Henry Mabry, the head of the teachers’ union and a former state finance director under Siegelman, sent two separate campaign flyers and three recorded calls to AEA members in the five days leading up to the vote.
Insiders said that Dax Swatek, a founder of the Republican consulting firm Swatek, Azbell, Howe & Ross, was hired to run the campaign, and deserved credit for keeping a team of rivals unified. The Swatek firm was paid $201,200 for polling and consulting services by the Keep Alabama Working PAC, according to state records.
“They did a masterful job, both tactically and strategically,” said Jess Brown, a political science professor at Athens State University.
The real key, Brown said, was getting the amendment placed on the ballot as a special election. That maneuver cost taxpayers $3 million but allowed proponents to target their voters, while avoiding attention from the general public.
“That was a huge advantage for the supporters,” Brown said. “Had it been on a general election ballot it probably would have gone down in flames.”
The group held off a late surge against the amendment by Tea Party groups and even some Republican lawmakers, who objected to the fact that it included no provision requiring the state to repay the money.
Bentley, Marsh and Hubbard have vowed to reimburse the trust fund, and said they are committed to passing a bill that would direct the legislature to do so. But passing a bill is one thing; finding the money is another.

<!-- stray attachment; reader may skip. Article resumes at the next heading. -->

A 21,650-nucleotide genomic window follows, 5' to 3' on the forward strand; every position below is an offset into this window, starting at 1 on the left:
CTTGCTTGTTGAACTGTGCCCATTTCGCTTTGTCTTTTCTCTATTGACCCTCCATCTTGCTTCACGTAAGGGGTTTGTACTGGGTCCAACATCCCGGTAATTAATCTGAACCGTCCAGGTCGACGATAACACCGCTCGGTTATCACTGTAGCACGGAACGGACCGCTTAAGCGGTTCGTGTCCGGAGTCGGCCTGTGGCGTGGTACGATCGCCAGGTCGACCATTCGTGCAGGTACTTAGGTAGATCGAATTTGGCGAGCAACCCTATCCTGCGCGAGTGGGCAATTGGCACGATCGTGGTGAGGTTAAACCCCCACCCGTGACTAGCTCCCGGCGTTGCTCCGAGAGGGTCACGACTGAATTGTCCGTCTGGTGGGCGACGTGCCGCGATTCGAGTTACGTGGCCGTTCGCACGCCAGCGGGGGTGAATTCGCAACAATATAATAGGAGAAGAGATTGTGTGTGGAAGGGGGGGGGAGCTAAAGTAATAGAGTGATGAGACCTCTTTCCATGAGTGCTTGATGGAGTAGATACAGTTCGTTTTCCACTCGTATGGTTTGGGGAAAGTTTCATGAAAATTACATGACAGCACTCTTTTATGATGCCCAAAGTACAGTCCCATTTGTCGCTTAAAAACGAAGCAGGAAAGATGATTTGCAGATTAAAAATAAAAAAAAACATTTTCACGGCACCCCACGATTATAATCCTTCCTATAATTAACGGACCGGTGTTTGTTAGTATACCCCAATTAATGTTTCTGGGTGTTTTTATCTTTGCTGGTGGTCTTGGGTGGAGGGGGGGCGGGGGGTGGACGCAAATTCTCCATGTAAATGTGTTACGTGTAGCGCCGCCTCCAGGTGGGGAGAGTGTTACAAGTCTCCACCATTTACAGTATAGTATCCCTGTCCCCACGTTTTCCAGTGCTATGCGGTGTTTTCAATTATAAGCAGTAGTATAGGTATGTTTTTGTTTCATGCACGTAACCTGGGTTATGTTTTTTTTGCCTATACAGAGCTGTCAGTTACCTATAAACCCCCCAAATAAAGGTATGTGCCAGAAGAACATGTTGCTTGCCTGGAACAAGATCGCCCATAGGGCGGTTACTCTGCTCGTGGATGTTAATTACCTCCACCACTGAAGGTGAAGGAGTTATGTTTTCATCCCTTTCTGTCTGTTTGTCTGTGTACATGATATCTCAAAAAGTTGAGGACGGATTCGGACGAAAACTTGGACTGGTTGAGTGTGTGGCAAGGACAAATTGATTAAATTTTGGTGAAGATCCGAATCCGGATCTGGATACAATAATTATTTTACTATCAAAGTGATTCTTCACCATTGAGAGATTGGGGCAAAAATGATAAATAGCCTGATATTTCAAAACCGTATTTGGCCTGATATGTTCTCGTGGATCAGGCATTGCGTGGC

“A statute is just a sentiment. It’s not a plan,” said Bradley Byrne, a former Republican state senator and gubernatorial candidate who opposed the amendment.
Others objected to the amendment’s over-the-top language, which was designed to frighten voters. The ballot measure claimed to prevent the “mass release of prisoners” while protecting health services for children, the elderly and mothers.
“That was demagoguery,” said state Sen. Trip Pittman, R-Montrose. “It was fear-mongering. I didn’t like it.”
Pittman was a co-sponsor of the bill that created the amendment, saying it began as an effort to protect the Education Trust Fund from being raided by the legislature. By the time it appeared on the Sept. 18 ballot, it had been rewritten so extensively that Pittman ultimately voted against the amendment he helped create.
“We do have a serious budget problem in Alabama, particularly when it comes to Medicaid,” Pittman said Tuesday. “I was for dealing with that problem now and not kicking the can down the road.”
The vote, he said, “didn’t solve any problems. It just gives the leadership time to deal with them. And I think we will use the opportunity we’ve been given to make the changes that need to be made.”
And Republicans can thank Democrats for giving them that opportunity.
“When Republicans can convince Democratic voters to buy them three years of political insurance – enough to get them through the next election – that is worthy of an award,” said Brown, who helped coin the name of our trophy. “You have to tip your hat to them.”
Political editor George Talbot’s column runs Wednesdays. Reach him at 251-219-5623 or email@example.com